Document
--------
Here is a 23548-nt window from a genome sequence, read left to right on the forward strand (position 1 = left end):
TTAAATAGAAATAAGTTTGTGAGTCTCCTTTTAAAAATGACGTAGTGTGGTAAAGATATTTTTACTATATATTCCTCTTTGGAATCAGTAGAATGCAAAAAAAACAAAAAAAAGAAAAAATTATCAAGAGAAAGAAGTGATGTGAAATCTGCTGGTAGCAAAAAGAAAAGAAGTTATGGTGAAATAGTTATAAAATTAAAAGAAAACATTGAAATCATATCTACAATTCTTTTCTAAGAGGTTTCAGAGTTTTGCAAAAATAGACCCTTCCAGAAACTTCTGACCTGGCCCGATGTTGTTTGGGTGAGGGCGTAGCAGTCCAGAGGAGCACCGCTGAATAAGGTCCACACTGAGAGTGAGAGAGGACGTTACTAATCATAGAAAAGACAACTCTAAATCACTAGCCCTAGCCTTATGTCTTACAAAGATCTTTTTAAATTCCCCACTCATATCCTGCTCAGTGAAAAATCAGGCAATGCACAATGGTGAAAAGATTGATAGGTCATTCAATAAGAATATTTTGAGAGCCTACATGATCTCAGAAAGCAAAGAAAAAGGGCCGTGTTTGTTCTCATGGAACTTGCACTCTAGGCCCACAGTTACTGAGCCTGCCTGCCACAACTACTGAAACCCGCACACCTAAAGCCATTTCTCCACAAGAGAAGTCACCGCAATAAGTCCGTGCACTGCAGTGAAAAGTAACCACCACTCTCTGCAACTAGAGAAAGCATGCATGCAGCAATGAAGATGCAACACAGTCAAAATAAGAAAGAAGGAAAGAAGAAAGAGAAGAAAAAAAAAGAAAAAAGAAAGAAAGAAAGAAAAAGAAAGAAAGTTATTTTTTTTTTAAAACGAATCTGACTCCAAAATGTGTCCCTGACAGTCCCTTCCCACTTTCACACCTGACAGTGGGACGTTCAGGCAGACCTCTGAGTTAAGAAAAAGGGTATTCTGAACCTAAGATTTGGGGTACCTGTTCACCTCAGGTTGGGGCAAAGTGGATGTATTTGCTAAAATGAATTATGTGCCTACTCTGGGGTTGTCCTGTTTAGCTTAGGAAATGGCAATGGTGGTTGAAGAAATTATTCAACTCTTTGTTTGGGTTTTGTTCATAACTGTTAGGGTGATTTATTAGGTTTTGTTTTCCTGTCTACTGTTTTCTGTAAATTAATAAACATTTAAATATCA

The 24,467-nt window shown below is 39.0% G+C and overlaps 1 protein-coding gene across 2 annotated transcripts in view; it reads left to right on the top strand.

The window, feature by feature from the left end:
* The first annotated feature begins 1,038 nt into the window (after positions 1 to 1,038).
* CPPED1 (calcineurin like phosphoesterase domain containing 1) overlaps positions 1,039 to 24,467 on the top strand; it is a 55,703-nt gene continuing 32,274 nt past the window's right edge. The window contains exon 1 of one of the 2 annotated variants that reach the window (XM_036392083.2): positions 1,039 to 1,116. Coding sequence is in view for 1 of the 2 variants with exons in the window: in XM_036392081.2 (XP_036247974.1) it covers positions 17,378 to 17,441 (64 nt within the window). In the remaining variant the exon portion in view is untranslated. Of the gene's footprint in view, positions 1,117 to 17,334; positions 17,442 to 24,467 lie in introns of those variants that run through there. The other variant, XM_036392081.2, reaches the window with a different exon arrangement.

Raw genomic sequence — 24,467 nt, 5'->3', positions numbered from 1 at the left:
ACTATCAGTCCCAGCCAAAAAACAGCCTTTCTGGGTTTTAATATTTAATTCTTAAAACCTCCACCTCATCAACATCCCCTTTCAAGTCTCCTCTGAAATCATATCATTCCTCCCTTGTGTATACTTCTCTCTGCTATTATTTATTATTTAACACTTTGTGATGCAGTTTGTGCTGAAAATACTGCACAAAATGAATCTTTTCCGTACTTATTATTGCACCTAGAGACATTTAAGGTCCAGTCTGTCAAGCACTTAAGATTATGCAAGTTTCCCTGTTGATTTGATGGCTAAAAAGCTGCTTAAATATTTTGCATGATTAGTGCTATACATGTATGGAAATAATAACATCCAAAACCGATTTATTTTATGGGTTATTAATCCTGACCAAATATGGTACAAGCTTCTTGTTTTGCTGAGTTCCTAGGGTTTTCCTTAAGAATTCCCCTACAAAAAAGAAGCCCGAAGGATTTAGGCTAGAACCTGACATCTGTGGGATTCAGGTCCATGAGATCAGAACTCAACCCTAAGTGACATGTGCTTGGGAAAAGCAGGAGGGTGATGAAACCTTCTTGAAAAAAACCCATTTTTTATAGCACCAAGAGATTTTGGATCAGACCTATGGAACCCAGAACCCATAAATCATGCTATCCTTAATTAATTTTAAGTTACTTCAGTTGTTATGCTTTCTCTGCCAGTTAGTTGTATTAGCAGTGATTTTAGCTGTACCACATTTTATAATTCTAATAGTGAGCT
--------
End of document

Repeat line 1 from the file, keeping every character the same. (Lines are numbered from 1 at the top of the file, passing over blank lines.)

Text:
Here is a 23548-nt window from a genome sequence, read left to right on the forward strand (position 1 = left end):